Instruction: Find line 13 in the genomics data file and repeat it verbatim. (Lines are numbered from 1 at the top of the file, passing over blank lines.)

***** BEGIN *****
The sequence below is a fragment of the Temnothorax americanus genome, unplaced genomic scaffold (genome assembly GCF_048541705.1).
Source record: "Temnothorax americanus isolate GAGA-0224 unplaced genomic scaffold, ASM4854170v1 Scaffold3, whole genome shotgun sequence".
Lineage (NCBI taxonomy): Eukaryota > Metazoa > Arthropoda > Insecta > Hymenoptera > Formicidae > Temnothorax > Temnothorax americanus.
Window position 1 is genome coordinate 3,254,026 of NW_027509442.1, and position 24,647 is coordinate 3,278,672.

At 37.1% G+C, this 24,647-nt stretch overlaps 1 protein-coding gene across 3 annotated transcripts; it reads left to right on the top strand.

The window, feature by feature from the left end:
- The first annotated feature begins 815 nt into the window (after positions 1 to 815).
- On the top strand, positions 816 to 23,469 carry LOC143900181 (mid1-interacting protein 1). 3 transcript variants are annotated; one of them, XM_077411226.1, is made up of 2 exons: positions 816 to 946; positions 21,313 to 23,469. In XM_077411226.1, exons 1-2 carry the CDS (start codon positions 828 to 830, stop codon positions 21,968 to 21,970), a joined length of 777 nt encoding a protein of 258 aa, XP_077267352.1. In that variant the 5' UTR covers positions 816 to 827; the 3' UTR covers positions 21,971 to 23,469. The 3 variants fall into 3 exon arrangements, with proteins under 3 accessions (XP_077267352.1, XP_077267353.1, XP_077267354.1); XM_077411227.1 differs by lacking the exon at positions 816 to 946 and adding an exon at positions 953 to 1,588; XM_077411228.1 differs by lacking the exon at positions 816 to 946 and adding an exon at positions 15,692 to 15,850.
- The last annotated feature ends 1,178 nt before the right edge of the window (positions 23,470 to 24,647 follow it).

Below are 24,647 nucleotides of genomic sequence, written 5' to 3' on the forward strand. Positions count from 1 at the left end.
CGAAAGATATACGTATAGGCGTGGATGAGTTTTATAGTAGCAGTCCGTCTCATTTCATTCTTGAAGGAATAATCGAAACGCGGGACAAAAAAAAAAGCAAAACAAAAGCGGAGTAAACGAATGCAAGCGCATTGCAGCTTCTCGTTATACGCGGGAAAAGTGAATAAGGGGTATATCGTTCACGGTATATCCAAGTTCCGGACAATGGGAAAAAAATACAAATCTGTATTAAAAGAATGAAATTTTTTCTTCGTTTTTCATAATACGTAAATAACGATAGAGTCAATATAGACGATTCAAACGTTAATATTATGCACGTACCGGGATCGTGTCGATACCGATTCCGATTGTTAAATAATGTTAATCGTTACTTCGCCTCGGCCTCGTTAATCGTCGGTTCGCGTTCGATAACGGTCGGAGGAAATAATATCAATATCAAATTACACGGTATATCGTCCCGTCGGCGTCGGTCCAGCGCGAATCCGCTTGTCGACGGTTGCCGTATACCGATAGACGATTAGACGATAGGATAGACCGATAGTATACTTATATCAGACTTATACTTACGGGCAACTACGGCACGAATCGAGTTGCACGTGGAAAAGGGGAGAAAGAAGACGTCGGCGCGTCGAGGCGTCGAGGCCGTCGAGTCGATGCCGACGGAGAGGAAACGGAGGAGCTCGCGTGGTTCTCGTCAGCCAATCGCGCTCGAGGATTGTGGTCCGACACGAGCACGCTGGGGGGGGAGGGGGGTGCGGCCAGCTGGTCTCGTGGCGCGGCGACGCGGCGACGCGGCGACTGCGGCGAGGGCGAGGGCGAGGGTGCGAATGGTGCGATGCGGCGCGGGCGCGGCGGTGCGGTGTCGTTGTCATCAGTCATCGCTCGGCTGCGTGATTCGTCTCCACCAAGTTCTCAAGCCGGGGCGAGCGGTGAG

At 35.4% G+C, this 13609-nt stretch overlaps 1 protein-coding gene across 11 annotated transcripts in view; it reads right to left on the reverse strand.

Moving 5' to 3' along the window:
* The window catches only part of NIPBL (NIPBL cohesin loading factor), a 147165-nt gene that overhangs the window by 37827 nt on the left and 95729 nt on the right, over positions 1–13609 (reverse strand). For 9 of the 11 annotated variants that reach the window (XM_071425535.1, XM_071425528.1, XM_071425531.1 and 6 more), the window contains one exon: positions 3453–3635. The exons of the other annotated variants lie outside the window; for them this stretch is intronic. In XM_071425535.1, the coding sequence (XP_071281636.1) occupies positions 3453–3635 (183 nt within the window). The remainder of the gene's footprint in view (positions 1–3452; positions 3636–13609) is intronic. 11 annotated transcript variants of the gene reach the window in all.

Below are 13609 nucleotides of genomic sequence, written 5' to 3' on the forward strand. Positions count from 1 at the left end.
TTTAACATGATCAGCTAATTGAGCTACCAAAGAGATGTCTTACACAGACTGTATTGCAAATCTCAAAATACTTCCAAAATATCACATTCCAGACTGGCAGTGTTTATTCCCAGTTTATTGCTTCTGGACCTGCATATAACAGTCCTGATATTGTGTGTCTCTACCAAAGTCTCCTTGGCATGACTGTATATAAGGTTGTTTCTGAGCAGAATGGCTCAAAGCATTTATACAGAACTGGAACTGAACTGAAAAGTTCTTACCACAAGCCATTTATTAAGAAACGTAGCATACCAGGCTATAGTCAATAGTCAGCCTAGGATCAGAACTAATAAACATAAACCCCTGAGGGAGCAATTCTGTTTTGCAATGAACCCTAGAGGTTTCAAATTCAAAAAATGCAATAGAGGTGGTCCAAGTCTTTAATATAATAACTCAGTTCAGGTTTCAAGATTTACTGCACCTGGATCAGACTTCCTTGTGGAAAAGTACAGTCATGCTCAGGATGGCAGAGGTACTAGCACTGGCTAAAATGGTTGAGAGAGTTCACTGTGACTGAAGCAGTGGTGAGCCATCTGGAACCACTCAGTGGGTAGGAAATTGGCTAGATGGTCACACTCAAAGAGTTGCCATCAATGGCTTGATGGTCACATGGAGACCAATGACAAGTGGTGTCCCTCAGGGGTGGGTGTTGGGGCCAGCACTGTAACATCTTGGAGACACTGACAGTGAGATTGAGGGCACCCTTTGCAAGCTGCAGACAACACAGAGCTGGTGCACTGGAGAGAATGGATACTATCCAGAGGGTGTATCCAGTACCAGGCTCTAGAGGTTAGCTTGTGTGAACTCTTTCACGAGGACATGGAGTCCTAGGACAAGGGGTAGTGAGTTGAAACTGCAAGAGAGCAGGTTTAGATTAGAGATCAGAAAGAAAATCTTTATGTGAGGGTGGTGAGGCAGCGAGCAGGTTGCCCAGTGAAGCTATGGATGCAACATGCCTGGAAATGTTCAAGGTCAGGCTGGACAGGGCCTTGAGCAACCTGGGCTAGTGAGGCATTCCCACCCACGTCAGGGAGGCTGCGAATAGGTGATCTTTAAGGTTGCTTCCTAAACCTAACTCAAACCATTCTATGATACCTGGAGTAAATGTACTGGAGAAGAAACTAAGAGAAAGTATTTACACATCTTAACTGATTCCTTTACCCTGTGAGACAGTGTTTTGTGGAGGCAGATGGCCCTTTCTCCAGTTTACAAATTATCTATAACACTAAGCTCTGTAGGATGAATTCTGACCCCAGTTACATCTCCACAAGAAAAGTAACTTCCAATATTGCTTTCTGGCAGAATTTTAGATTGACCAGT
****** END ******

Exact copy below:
Moving 5' to 3' along the window: